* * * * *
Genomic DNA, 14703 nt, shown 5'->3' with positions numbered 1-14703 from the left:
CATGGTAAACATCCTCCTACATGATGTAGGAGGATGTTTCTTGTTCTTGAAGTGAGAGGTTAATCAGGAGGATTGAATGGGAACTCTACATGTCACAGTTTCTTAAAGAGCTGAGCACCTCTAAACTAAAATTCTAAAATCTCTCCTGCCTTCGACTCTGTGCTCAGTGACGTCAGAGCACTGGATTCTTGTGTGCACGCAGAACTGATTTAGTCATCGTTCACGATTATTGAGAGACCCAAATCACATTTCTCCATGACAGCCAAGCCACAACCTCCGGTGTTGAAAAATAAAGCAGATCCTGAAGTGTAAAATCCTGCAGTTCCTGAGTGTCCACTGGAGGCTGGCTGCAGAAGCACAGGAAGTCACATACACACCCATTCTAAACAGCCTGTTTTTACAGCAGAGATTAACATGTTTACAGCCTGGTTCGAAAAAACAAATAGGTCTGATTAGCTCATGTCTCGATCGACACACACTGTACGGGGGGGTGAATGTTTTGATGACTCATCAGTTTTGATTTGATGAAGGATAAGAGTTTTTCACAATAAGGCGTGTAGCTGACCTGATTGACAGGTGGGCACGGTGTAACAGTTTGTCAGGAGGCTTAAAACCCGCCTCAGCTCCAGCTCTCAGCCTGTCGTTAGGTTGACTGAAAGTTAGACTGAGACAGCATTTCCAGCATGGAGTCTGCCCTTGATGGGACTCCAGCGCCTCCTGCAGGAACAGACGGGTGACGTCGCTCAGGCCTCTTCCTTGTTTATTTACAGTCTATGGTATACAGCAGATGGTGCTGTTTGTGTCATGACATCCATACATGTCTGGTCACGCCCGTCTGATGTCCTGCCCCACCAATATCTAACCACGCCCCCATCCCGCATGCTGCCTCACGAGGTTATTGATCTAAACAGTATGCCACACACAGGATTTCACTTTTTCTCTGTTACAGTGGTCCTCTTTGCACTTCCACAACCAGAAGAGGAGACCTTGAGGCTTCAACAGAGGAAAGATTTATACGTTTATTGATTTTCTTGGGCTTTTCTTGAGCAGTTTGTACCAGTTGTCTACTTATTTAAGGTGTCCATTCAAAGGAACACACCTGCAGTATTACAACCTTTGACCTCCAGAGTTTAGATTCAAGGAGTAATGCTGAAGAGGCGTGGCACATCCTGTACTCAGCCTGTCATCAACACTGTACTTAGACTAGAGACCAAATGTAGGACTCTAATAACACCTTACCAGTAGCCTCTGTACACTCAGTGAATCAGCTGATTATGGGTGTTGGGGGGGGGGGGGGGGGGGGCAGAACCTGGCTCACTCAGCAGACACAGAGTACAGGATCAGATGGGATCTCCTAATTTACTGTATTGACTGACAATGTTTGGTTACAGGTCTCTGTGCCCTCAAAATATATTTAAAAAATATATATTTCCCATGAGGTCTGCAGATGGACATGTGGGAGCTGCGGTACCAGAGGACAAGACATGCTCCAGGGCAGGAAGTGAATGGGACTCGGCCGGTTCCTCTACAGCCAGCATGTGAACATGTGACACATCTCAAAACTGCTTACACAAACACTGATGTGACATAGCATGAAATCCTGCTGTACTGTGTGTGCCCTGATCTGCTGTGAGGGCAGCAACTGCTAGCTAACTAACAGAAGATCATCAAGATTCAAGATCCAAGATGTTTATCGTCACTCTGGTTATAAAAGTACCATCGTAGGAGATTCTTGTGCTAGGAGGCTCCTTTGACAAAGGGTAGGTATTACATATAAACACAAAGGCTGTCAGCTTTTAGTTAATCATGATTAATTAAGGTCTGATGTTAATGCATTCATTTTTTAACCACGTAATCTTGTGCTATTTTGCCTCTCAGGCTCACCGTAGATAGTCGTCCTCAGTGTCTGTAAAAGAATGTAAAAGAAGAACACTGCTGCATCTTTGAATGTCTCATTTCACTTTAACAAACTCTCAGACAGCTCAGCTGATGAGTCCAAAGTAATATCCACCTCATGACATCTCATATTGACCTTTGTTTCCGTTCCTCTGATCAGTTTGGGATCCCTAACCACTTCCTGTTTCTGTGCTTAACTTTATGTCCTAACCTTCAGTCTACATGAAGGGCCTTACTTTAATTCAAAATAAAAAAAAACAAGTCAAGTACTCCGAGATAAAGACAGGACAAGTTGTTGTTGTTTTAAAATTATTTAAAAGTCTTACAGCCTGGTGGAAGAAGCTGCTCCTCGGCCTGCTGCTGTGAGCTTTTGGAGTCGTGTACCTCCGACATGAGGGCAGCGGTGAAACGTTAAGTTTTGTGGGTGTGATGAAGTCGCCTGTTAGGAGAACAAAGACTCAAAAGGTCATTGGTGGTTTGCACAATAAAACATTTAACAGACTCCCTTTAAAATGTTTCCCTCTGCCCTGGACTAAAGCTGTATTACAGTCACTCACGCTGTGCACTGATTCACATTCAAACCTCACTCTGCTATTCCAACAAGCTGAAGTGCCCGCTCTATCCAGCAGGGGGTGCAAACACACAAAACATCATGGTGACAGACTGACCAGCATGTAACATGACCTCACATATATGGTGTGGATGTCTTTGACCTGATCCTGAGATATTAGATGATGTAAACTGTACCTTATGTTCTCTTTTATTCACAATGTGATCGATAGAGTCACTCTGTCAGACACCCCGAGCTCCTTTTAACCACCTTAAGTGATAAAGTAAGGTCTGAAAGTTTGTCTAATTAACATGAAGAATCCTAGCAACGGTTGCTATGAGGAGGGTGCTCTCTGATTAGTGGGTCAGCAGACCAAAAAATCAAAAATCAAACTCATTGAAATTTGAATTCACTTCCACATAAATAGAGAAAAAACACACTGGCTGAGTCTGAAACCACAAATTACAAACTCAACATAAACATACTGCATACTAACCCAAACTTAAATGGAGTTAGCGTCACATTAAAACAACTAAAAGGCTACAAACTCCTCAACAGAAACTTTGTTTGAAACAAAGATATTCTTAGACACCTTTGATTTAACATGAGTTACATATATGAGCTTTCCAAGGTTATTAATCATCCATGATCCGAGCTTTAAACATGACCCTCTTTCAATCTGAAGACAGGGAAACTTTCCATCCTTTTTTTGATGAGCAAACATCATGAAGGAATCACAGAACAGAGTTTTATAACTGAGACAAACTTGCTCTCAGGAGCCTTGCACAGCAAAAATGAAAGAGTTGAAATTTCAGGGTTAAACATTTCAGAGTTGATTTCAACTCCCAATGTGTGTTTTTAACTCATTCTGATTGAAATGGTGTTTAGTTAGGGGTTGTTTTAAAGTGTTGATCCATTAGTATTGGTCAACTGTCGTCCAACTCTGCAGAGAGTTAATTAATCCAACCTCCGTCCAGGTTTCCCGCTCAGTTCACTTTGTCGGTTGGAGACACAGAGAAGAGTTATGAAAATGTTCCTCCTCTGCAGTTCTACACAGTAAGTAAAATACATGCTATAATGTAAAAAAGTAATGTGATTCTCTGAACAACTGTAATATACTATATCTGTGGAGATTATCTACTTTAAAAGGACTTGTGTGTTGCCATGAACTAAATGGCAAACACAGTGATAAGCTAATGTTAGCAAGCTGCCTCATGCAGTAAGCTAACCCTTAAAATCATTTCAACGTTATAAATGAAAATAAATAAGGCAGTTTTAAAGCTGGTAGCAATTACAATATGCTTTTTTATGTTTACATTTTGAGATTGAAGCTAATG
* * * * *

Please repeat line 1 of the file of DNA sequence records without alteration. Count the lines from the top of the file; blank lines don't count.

Genomic DNA, 14703 nt, shown 5'->3' with positions numbered 1-14703 from the left: